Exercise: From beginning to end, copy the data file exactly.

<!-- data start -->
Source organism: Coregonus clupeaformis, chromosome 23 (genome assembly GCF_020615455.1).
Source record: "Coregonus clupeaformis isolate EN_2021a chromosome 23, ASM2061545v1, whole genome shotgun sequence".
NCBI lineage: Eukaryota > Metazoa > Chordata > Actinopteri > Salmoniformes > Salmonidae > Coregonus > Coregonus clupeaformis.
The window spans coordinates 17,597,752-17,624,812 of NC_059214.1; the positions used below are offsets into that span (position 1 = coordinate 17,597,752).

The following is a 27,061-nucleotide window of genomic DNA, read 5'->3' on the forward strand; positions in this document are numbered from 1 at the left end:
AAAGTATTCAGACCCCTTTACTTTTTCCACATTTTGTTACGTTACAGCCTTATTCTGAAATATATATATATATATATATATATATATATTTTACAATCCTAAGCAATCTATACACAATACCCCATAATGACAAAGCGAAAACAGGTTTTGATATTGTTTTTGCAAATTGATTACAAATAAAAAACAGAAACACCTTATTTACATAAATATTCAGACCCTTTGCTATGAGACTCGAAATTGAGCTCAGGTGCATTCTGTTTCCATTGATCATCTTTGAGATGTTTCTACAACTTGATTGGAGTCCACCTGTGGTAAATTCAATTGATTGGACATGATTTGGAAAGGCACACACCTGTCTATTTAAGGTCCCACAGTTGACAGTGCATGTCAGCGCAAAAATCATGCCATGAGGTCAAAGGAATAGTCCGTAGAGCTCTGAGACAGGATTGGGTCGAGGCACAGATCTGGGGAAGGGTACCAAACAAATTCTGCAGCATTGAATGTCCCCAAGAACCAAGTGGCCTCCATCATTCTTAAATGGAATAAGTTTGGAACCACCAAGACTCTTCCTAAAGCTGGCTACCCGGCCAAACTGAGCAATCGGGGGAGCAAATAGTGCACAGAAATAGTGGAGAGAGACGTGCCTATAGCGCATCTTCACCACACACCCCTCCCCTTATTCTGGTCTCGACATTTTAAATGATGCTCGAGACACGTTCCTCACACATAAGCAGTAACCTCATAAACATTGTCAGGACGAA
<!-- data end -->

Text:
Source organism: Coregonus clupeaformis, chromosome 23 (genome assembly GCF_020615455.1).
Source record: "Coregonus clupeaformis isolate EN_2021a chromosome 23, ASM2061545v1, whole genome shotgun sequence".
NCBI lineage: Eukaryota > Metazoa > Chordata > Actinopteri > Salmoniformes > Salmonidae > Coregonus > Coregonus clupeaformis.
The window spans coordinates 17,597,752-17,624,812 of NC_059214.1; the positions used below are offsets into that span (position 1 = coordinate 17,597,752).

The following is a 27,061-nucleotide window of genomic DNA, read 5'->3' on the forward strand; positions in this document are numbered from 1 at the left end:
AAAGTATTCAGACCCCTTTACTTTTTCCACATTTTGTTACGTTACAGCCTTATTCTGAAATATATATATATATATATATATATATATATTTTACAATCCTAAGCAATCTATACACAATACCCCATAATGACAAAGCGAAAACAGGTTTTGATATTGTTTTTGCAAATTGATTACAAATAAAAAACAGAAACACCTTATTTACATAAATATTCAGACCCTTTGCTATGAGACTCGAAATTGAGCTCAGGTGCATTCTGTTTCCATTGATCATCTTTGAGATGTTTCTACAACTTGATTGGAGTCCACCTGTGGTAAATTCAATTGATTGGACATGATTTGGAAAGGCACACACCTGTCTATTTAAGGTCCCACAGTTGACAGTGCATGTCAGCGCAAAAATCATGCCATGAGGTCAAAGGAATAGTCCGTAGAGCTCTGAGACAGGATTGGGTCGAGGCACAGATCTGGGGAAGGGTACCAAACAAATTCTGCAGCATTGAATGTCCCCAAGAACCAAGTGGCCTCCATCATTCTTAAATGGAATAAGTTTGGAACCACCAAGACTCTTCCTAAAGCTGGCTACCCGGCCAAACTGAGCAATCGGGGGAGCAAATAGTGCACAGAAATAGTGGAGAGAGACGTGCCTATAGCGCATCTTCACCACACACCCCTCCCCTTATTCTGGTCTCGACATTTTAAATGATGCTCGAGACACGTTCCTCACACATAAGCAGTAACCTCATAAACATTGTCAGGACGAA